Uterine artery pseudoaneurysm: not a rare condition occurring after non-traumatic delivery or non-traumatic abortion
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Uterine artery pseudoaneurysm (UAP) is considered a rare disorder after traumatic delivery or traumatic pregnancy termination such as cesarean section or dilatation and curettage, initially manifesting as genital hemorrhage. Our clinical impression contradicts these three assumptions; after traumatic delivery/termination, hemorrhage, and its rarity. Thus, we attempted to clarify these three issues.
We retrospectively analyzed 22 UAP cases treated at our institute over a 6-year period.
Uterine artery pseudoaneurysm occurred in 2–3/1,000 deliveries. Of 22 cases, half occurred after non-traumatic deliveries or non-traumatic pregnancy termination. Fifty-five percent (12/22) showed no hemorrhage; ultrasound or color Doppler revealed UAP. Thus, half of UAP occurred after non-traumatic deliveries or non-traumatic pregnancy termination and showed no hemorrhage at the time of their diagnoses. All patients received transarterial embolization, which stopped blood flow into UAP or achieved hemostasis.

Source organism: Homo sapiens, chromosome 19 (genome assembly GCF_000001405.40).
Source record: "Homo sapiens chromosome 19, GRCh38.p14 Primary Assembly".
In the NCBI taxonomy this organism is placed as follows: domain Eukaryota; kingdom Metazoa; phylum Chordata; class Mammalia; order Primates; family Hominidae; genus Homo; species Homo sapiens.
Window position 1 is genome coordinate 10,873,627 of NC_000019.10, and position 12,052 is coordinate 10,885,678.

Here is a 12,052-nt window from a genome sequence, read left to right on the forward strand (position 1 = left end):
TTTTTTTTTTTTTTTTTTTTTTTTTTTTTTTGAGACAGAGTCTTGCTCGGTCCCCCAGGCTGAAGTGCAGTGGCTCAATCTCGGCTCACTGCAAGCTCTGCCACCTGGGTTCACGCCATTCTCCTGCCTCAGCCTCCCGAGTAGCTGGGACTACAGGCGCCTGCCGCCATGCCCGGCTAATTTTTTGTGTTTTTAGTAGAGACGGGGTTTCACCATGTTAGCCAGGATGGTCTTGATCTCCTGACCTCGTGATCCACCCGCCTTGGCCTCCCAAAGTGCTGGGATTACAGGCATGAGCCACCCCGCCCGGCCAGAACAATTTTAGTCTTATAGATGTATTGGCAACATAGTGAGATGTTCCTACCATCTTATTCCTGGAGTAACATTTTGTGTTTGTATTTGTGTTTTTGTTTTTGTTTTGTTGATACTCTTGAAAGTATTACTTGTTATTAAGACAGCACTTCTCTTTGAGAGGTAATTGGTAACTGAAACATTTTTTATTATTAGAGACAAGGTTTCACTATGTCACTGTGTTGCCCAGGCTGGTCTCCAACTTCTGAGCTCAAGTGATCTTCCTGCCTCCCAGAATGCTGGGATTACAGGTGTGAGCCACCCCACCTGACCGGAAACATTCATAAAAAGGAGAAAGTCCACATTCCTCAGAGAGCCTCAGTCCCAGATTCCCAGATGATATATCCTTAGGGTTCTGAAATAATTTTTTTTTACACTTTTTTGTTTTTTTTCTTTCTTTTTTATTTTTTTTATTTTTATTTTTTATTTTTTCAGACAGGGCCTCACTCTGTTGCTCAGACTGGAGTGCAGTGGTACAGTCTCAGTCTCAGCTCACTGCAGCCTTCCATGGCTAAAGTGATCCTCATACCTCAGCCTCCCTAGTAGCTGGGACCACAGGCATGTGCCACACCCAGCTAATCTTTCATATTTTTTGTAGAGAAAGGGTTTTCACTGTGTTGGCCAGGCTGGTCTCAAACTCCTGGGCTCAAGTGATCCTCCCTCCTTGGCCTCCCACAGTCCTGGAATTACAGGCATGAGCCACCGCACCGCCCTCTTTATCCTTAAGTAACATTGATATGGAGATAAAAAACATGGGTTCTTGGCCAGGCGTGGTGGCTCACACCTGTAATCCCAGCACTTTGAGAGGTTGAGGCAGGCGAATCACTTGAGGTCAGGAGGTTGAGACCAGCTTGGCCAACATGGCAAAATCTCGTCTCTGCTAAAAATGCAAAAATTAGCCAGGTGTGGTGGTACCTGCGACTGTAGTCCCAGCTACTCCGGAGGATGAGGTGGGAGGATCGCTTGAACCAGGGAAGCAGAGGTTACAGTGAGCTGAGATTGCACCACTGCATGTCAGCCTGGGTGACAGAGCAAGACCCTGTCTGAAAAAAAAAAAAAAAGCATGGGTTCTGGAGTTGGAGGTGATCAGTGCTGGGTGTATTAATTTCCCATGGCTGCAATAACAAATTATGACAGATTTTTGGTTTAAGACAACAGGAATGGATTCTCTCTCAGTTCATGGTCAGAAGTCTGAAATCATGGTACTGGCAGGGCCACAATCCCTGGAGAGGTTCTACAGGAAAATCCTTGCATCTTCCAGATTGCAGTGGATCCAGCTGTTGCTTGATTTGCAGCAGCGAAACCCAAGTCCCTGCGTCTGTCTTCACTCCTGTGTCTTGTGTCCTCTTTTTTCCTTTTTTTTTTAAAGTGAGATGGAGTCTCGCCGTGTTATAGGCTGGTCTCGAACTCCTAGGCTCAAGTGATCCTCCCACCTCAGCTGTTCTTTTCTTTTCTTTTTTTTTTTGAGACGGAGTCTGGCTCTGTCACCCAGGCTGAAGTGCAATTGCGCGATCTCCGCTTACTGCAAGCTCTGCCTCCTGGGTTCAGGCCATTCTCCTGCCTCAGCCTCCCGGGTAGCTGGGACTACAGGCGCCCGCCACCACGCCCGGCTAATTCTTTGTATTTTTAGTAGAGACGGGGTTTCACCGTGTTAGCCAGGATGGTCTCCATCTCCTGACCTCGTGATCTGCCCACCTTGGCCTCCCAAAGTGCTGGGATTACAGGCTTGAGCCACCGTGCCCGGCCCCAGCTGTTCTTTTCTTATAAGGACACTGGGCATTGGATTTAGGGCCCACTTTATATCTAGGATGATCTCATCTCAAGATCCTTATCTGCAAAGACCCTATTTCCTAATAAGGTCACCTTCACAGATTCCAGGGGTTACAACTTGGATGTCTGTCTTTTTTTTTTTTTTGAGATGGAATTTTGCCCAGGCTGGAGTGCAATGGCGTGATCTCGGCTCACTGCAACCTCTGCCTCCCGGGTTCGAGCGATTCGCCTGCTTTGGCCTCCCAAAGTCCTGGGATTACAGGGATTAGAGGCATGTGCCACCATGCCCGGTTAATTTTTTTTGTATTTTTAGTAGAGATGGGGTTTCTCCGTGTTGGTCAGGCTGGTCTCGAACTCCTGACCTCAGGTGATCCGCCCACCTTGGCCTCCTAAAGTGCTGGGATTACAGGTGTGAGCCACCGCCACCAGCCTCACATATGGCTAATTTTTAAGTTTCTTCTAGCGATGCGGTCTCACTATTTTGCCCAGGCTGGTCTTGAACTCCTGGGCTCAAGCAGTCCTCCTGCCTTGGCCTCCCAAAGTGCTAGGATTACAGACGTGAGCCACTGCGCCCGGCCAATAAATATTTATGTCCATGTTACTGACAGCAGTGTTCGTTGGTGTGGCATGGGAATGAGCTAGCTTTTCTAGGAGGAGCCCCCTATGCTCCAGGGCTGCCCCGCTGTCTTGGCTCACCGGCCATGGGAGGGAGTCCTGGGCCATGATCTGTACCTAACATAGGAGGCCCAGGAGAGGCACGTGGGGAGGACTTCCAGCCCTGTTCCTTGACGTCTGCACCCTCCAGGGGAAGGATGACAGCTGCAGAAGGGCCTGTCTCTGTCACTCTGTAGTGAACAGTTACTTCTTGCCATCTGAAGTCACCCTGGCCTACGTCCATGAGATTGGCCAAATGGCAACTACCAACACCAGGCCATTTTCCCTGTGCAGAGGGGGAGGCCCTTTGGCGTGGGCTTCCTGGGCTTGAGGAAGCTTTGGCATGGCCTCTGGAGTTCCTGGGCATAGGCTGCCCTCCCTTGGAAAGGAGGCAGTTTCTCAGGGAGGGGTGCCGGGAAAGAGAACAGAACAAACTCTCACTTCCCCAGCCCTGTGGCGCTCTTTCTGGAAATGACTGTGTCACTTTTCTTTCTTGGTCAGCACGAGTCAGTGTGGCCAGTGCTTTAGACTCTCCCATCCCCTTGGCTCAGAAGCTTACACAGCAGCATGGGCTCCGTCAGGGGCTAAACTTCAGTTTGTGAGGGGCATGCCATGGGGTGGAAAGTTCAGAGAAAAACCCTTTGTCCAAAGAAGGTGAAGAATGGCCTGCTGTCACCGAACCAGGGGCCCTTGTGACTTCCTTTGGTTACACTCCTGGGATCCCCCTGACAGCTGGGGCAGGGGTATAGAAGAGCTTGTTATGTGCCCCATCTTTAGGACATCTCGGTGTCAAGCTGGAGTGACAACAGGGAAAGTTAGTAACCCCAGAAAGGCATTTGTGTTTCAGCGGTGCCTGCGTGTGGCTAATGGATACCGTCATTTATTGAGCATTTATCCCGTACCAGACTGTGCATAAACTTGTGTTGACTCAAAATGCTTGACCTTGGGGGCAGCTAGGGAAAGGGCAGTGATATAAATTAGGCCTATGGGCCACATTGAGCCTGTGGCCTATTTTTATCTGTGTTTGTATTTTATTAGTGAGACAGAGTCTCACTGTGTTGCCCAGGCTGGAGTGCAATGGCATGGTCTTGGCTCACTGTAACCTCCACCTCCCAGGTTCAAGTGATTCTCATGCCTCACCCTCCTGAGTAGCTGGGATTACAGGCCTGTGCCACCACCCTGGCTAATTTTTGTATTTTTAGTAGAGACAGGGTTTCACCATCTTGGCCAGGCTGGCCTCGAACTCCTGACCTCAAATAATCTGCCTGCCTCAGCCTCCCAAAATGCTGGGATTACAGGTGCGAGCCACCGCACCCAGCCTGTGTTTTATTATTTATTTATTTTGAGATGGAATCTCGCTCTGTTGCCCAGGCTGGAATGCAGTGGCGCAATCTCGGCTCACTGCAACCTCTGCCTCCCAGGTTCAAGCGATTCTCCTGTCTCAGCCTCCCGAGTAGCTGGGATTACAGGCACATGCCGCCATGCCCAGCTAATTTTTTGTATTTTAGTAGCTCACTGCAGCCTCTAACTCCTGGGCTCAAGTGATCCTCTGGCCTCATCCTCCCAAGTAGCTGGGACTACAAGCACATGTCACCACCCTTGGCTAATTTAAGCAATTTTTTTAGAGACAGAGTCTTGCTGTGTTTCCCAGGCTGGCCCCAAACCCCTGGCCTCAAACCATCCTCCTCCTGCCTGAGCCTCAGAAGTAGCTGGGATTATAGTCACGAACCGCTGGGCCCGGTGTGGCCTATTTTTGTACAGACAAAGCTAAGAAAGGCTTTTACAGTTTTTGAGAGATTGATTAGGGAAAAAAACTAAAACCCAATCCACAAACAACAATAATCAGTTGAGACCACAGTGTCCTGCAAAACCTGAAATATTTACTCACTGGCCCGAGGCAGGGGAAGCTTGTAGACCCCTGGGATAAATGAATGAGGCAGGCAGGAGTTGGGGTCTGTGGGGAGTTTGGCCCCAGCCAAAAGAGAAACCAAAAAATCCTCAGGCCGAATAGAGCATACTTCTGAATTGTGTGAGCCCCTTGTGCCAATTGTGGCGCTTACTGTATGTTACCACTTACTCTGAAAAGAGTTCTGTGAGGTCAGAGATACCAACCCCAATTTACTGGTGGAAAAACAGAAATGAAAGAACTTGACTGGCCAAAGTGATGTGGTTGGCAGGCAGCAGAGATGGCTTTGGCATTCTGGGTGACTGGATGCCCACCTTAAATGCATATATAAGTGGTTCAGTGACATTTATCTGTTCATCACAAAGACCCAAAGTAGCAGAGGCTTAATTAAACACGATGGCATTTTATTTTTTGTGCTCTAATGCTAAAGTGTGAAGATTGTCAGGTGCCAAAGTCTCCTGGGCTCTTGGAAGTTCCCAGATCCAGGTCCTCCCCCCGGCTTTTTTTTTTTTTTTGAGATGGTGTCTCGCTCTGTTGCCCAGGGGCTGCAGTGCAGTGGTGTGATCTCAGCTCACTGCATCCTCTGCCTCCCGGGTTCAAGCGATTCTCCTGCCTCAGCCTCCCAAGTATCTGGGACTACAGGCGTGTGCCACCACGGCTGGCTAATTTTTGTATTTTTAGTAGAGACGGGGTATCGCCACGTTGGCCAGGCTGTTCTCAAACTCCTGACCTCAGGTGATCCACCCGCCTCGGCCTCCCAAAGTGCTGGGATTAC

We must be aware that UAP may not be so rare and it may be present in patients after non-traumatic deliveries/pregnancy termination and without postpartum or postabortal hemorrhage.
KeywordsCesarean section Postabortal hemorrhage Postpartum hemorrhage Pseudoaneurysm Uterine artery pseudoaneurysm
Dilatation and curettage
Uterine artery pseudoaneurysm
Conflict of interest
The authors declare that they have no conflict of interest regarding this article.
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